Home Caregiver gives senior a hug.

Long Distance Caregiving

Caring While Living Far Away

Taking care of an aging parent can be one of the most rewarding yet challenging things a person will ever do. There are many demands and at one point, everyone will need help. As needs increase, the need for outside help also increases. And if you live far away, you might be wondering how to get that much needed assistance. There are several ways you can help, even if you live several hours or states away.

Recruit Eyes & Ears

You can start with talking with neighbors, close-by friends, other churchgoers, medical providers, or even check with friends on social media. Could they be your eyes and ears and let you know if something shifts or dramatically changes? Would they be willing to visit and play a game of cards or share gossip over a piece of pie? Many people would welcome additional social interaction. Other family members, like a grandchild or nephew, could also visit and maybe go grocery shopping.

After a visit, have them give you a quick text or phone call with an update. This way you can ask questions or learn what else might be needed in the home.


Send Needed Supplies

Sending cleaning supplies and groceries is another great way to ensure someone has everything needed to keep the house clean and the fridge stocked. In-home caregivers usually provide light housekeeping including taking out the trash, laundry and doing dishes. But if there’s no laundry soap available, the laundry won’t get done. Check with in-home caregivers for list of needed supplies.

There are many ways to purchase and send supplies and fresh groceries online. This can mean the difference for a good night’s sleep by having clean and dry sheets.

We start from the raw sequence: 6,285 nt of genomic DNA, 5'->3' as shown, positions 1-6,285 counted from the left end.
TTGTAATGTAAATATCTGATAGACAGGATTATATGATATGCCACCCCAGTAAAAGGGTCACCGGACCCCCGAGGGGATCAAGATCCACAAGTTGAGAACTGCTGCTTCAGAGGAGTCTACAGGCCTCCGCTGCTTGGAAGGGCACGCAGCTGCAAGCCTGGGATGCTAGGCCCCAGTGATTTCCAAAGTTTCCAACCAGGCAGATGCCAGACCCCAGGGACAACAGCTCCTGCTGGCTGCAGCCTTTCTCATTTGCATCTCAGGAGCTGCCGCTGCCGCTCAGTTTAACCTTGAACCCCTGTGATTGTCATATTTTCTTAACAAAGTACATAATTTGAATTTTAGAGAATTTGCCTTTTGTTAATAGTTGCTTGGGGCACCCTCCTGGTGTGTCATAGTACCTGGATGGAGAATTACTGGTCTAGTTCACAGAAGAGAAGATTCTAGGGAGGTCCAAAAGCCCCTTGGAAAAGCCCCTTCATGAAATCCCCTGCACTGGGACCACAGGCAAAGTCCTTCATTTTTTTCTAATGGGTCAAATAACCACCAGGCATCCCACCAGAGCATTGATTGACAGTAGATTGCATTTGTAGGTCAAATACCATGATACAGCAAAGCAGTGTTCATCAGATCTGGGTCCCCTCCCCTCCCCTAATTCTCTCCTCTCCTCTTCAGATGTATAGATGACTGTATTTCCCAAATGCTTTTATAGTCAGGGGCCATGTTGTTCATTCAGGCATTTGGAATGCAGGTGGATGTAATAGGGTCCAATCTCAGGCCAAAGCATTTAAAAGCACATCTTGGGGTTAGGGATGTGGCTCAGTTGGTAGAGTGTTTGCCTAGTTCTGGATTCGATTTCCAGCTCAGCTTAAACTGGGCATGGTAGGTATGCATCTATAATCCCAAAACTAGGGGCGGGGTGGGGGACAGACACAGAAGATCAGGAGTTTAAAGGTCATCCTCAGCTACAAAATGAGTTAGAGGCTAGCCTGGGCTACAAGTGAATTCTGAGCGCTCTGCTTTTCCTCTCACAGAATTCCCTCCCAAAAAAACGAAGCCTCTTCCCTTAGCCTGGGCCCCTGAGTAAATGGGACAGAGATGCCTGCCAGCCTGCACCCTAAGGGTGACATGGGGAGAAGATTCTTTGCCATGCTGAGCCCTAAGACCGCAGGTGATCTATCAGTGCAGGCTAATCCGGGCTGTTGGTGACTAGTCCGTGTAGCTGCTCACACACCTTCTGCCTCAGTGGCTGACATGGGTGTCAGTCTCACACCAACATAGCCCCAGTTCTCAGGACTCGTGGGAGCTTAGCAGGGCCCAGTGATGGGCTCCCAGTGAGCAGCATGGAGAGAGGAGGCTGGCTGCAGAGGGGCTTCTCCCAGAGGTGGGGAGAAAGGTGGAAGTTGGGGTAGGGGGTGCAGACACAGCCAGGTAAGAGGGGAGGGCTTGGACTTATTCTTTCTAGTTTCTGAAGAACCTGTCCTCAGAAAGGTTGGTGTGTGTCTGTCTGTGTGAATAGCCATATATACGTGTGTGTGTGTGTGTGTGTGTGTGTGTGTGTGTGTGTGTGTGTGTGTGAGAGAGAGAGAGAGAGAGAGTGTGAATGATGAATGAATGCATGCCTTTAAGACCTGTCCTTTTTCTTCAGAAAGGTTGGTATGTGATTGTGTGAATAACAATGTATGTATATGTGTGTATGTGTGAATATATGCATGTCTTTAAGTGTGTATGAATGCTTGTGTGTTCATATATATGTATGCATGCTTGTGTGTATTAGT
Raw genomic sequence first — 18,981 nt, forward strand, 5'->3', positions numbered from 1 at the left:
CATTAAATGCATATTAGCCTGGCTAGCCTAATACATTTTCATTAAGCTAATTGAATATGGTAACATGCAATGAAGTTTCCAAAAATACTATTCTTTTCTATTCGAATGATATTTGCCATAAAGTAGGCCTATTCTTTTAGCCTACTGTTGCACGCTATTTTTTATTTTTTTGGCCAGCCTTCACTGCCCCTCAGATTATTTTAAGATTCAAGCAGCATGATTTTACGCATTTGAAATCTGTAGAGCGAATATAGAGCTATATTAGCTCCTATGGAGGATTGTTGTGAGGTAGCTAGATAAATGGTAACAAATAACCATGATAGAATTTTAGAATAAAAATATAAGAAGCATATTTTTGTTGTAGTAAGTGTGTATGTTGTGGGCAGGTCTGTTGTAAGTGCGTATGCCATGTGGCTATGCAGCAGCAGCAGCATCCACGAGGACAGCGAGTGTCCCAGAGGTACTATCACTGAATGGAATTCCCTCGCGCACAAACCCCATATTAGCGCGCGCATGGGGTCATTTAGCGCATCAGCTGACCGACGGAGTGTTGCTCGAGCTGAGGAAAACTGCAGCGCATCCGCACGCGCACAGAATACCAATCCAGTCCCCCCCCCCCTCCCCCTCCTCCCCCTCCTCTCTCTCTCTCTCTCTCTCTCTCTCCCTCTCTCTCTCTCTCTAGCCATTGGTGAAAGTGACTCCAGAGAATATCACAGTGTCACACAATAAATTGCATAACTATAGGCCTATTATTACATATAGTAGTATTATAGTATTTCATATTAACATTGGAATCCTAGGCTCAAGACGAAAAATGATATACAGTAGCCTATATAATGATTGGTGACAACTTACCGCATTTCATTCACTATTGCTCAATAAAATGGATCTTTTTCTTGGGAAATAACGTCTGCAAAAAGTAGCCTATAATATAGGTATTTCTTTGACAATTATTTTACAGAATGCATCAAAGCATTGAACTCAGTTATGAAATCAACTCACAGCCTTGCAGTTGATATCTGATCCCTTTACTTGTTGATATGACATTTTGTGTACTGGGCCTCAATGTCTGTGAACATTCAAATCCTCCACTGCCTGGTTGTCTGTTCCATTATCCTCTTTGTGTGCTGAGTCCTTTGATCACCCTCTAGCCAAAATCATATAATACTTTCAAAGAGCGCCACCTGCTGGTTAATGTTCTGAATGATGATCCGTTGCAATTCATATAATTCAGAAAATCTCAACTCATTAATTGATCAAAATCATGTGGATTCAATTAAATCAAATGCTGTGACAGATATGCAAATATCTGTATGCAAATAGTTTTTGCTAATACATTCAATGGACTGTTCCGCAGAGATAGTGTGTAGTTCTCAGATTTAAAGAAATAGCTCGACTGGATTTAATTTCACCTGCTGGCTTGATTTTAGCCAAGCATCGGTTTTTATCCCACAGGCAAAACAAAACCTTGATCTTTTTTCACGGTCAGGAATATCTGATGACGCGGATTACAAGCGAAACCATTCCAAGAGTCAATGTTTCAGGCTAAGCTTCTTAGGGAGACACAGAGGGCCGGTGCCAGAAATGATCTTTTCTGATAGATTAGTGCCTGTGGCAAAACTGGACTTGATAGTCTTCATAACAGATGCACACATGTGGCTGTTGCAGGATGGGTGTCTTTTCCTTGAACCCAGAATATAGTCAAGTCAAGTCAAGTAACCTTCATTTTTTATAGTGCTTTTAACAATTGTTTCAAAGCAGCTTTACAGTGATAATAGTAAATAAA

Create a Cheat Sheet for Local Caregivers

Create a cheat sheet for professional caregivers to reference. This could include your parent’s history (places lived, jobs held, key relationships, etc.), beloved hobbies, favorite TV shows or movies. Include things that would help a caregiver get to know your parent and engage them in various activities. What are their favorite meals? What don’t they like to eat or drink?

If your loved one approves, including a brief medical history and important phone numbers for yourself, their doctor and other key people in your parent’s life is helpful.

A cheat sheet can really help other caregivers provide robust and engaging care and help keep your parent at home longer.

You, as an important family member, know your parent the most. Sharing likes and dislikes can prove to be just the ticket to happier experiences.


Tap Into Local Resources

You’d be surprised how many local resources are out there for seniors, especially in the SF East Bay Area. Some are highly focused, such as cancer support groups or Meals on Wheels, whereas others are more general and operated by the county.

In Alameda County, Born to Age magazine offers a comprehensive directory of public and private senior services. Visit: https://borntoage.com/alameda-county/

For Contra Costa County, visit: https://borntoage.com/contra-costa-county/

Born to Age offers directories in other SF Bay Area counties as well including Napa, Solano, Sonoma and Marin plus Peninsula resources.

There are many resources listed on the county website where your parent lives. Most counties have an Area Agency on Aging department, which is their arm of the national aging network. They coordinate county services like Meals on Wheels or county homecare programs.

Find Close-by Senior Centers